Temporality, Mortality and Familiarity
I have been researching a selection of artists that use unfired clay in their practice as part of my research module. I chose this as an area of research following my visit to Fragile at the National Museum of Wales where I encountered two works composed of unfired clay. I mentioned these in an earlier post but the two works were Future History of Ornament 2015 by Phoebe Cummings and Case 1995 by Paul Astbury. These works posed many questions for me, in particular their temporal nature. Working as a dealer where provenance, preservation and conservation are common concerns amongst collectors these two works are mortal in their form. Cummings work is intended to last the length of the exhibition and the lifetime of Astbury's Case is unknown. with the smallest of changes occurring in the acrylic cases. Following a tutorial with Peter I discussed this shift in my context from that which references Geological forms and processes to one which references temporal processes and meta physical questions relating to existence and mortality. Looking back at the images in my studio space and some of the experimental works I had made I started to see them differently. I had created a selection of forms that could demonstrate a temporal process. This in turn bought up questions about forms and objects to explore with a series of practical tasks;
Explore the point at which a form becomes an object that is recognisable. Introduce anathema into the work. Subvert the audience experience with Punk approaches. Refer to Dawn Youll's subversion of the recognisable. The following quote from Youll's website illustrates the point succinctly.
“There is a certain feeling of familiarity that a glazed, ceramic object can evoke. In a traditional form ceramic has the ability to represent an ‘elsewhere’ in a familiar domestic setting and I am interested in the shift of consciousness (whether it be a memory or a notion) that it can cause. Because the familiar allows us to make sense of our environment, I gather glimpses of it and literally lay them on the table, individual elements recorded as ceramic objects, as an investigation into how we view and interact with our surroundings.”
Explore the relationships between the form and material, does the form occupy the material or does the material occupy the form.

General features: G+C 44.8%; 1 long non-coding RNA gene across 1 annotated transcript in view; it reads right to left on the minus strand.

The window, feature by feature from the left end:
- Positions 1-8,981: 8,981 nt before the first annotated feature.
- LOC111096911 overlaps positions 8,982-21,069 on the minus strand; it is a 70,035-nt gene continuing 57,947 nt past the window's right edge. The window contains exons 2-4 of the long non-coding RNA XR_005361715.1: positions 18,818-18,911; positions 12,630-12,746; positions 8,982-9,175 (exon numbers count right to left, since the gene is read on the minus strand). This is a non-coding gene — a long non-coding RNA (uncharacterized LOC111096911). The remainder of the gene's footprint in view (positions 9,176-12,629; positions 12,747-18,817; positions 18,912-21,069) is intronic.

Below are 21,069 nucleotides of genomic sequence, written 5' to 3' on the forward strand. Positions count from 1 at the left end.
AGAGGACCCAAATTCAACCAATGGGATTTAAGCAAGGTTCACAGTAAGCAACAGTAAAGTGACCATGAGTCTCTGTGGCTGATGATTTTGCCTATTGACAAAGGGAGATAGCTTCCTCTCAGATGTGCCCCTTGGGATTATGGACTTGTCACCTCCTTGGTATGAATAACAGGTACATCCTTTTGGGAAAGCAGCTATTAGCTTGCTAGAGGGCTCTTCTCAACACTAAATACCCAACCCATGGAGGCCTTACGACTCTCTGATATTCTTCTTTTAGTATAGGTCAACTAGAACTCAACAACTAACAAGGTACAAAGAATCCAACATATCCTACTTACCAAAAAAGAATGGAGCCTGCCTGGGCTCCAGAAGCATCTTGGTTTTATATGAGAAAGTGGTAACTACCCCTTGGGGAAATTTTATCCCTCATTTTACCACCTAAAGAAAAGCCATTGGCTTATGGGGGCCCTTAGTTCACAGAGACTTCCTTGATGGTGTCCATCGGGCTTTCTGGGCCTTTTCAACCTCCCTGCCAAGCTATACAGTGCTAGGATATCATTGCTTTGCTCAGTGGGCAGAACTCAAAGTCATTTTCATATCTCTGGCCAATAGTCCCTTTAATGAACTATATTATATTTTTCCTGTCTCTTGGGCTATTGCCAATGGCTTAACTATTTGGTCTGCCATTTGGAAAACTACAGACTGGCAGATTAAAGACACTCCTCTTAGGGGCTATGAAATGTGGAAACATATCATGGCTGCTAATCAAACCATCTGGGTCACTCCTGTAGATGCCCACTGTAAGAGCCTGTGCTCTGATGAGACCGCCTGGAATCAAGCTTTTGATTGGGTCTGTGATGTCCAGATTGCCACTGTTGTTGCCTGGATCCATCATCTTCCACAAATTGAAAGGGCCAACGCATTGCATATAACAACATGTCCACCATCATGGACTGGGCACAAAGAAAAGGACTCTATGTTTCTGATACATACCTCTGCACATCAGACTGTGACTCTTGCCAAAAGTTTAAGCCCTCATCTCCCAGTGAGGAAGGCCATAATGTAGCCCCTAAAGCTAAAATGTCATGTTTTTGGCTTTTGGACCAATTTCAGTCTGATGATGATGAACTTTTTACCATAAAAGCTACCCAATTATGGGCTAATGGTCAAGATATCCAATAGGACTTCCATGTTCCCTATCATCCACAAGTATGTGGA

Use materials to demonstrate temporal processes, using form, additions, firings, elements.
Explore cause and effect of these temporalities e.g. Volcanic pyroclastic flows enclosing a car, Nagle's sculptural works with a topography and a shape enclosed, sitting on, emerging, sinking into the topography, again subverting the viewer experience.
A few samples of work by Dawn Youll, although they are less concerned with temporal concepts they exhibit the familiar/unfamiliar borders very well and have been compared to Ron Nagle.
Another artist who sits in a similar camp of playing with familiarity is Richard Slee. I have long been an admirer of his work. I like the methods of construction, clean and smooth, almost Disney in some ways. His work illustrates ideas of utility and function but they are subverted into almost comedic forms. I watched a video on the V & A website where he discusses Corral Dish, an insightful talk on form and function plus a other influences thrown into the mix. What struck me about this is the free flowing ideas in his work, there is no one narrative as such. This dish/non dish was created with the idea that people place things on a table which need to be contained but not in a vessel that needs to hold or offered but corraled. His choices for form are related to his visual experiences as a climber and are clearly evident on the sloping concave sides. The textures applied were done with crumpled foil and constructed using hand-building.
Also on the sight was an interview with Grayson Perry talking about Slee. In his discussion Perry talks about Slee making the transition into fine art with a ceramics background. Its an interesting discourse and one I come across constantly in the field of ceramics. The mention of ceramics on gallery websites is very sparse and Perry talks about positioning oneself as a ceramic artist in a broader art world.